On the question being raised as to who would dare to perform this feat, Douglas boldly replied, " I will bell the cat." He was warden of the east marches and lord high chancellor, an office which he resigned in 1498. He used his whole influence to dissuade the king (James IV.) from the invasion that ended in the battle of Flodden (1513); and, heart-broken at the results and at the loss of his own sons, two of whom fell in the battle, he retired to the priory at Whit-hern, in Galloway, where he died shortly after. One of his surviving sons, Sir Archibald Douglas of Kilspindie, sustained the family power in protracted contentions with the Hamiltons, and after holding other offices was made lord treasurer in 1526 by James V.; while the title passed to the great earl's grandson, Archibald, sixth earl of Angus, who also took a prominent part in political affairs, and became lord high chancellor in 1527. He had married in 1514 the queen dowager of Scotland, Margaret, the sister of Henry VIII. of England, and by her became the father of Margaret, afterward wife of the earl of Lennox, mother of Lord Darnley, and grandmother of James VI. In the lawless state of Scotland at this time, Angus held his power by keeping the young king, James V., for a long time a positive prisoner, carrying on meanwhile a constant warfare with other powerful nobles of the kingdom (see James V. of Scotland); but in 1528 James escaped, took affairs into his own hands with the greatest energy, and, turning upon the family that had so long oppressed him, made a vow that during his reign the Douglases should "have no peace" in the kingdom.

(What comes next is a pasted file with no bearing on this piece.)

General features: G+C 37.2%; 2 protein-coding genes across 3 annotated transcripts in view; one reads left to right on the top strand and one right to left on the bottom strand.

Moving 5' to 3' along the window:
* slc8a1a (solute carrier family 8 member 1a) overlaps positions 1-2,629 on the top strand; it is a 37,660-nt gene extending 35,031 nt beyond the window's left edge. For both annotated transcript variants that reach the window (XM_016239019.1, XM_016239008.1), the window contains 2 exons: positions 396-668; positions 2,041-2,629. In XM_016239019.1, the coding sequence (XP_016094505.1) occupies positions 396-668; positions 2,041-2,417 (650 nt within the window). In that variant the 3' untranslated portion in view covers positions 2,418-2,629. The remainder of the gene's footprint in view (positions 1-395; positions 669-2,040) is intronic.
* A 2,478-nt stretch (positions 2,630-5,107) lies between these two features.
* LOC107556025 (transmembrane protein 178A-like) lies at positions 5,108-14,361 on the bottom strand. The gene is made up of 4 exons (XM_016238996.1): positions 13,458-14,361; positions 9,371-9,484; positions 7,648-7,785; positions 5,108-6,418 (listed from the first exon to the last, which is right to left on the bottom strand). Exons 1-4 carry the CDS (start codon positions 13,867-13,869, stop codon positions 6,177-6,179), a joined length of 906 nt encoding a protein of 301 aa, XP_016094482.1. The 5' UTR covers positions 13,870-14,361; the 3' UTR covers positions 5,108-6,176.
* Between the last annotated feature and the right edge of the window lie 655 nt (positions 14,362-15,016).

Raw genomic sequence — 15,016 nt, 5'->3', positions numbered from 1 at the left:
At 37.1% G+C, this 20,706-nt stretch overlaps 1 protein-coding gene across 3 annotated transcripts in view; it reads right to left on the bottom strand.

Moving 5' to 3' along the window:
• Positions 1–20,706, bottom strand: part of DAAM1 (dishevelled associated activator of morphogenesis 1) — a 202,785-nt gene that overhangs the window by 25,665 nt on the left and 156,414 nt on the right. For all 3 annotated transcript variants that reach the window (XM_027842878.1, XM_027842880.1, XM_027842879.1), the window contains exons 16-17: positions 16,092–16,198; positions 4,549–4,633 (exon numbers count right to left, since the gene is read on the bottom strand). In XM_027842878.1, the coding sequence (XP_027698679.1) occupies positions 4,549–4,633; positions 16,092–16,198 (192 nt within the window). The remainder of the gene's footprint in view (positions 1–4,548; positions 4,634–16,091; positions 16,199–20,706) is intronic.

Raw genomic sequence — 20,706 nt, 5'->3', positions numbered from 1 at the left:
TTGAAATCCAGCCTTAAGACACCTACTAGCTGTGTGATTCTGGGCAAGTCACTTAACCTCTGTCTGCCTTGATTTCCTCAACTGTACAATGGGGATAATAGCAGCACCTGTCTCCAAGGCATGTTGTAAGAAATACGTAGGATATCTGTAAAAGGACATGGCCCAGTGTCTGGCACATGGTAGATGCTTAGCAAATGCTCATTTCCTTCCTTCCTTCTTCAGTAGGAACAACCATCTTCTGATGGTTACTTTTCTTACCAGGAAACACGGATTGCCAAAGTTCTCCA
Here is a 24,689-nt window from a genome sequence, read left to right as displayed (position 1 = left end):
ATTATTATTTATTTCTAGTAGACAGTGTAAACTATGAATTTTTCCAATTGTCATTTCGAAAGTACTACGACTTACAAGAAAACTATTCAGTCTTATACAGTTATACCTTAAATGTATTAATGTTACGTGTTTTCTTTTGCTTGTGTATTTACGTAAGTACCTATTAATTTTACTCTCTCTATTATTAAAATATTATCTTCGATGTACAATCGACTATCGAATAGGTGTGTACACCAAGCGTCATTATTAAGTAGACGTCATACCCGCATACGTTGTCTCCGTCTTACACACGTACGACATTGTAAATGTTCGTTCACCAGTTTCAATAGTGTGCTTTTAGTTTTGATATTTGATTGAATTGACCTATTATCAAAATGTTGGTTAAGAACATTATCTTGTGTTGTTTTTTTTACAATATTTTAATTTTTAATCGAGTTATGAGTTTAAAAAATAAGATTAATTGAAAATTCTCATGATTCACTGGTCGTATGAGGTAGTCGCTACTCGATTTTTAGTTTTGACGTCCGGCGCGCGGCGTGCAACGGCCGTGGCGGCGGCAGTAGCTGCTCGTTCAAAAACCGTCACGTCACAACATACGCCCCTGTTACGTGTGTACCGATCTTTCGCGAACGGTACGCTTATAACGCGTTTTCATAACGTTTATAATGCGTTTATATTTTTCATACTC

Angus was exiled, and sentence of forfeiture passed against him; he remained in England till James's death, after which he was restored to his title and estates. He died in 1556, and was followed by his son and grandson in regular succession; but on the latter's death without male issue the title passed to Sir William Douglas of Glenbervie, great-grandson of Archibald Bell-the-Cat. To him James VI. granted a charter confirming all the ancient rights of the family. He died in 1611, and the title from this time continued in the regular male line of descent, until William, 11th earl, was made marquis of Douglas in 1633. In 1703 the title duke of Douglas was created, but the head of the house, Archibald, dying childless in 1761, this latter became extinct, and the marquisate passed to a relative, the duke of Hamilton. The next succession became a subject of litigation among several branches of the family; but in 1771 the house of lords gave judgment in favor of the son of Lady Jane Douglas, the duke's sister, as the rightful heir; and he was made a peer in 1790, under the title of Baron Douglas of Douglas castle, Lanarkshire, which became extinct at the death of his son James in 1857, when the Douglas estates passed to a niece, the countess of Home. - It has been said that a descendant of a younger brother of William of Liddes-dale was made earl of Morton in 1458. This one of the family titles descended in due course for three generations; but the third earl died without male issue in 1553, and the earldom passed to his son-in-law, James Douglas, famous as the regent Morton, and a descendant of Archibald Bell-the-Cat. (See Morton, Earl of.) After the execution of the regent in 1581 the Morton title passed to the Angus branch of the family, in the person of Archibald, eighth earl; but when he died without issue in 1588, it devolved upon Sir William Douglas, called "of Lochleven," a descendant of the knight of Liddesdale's brother.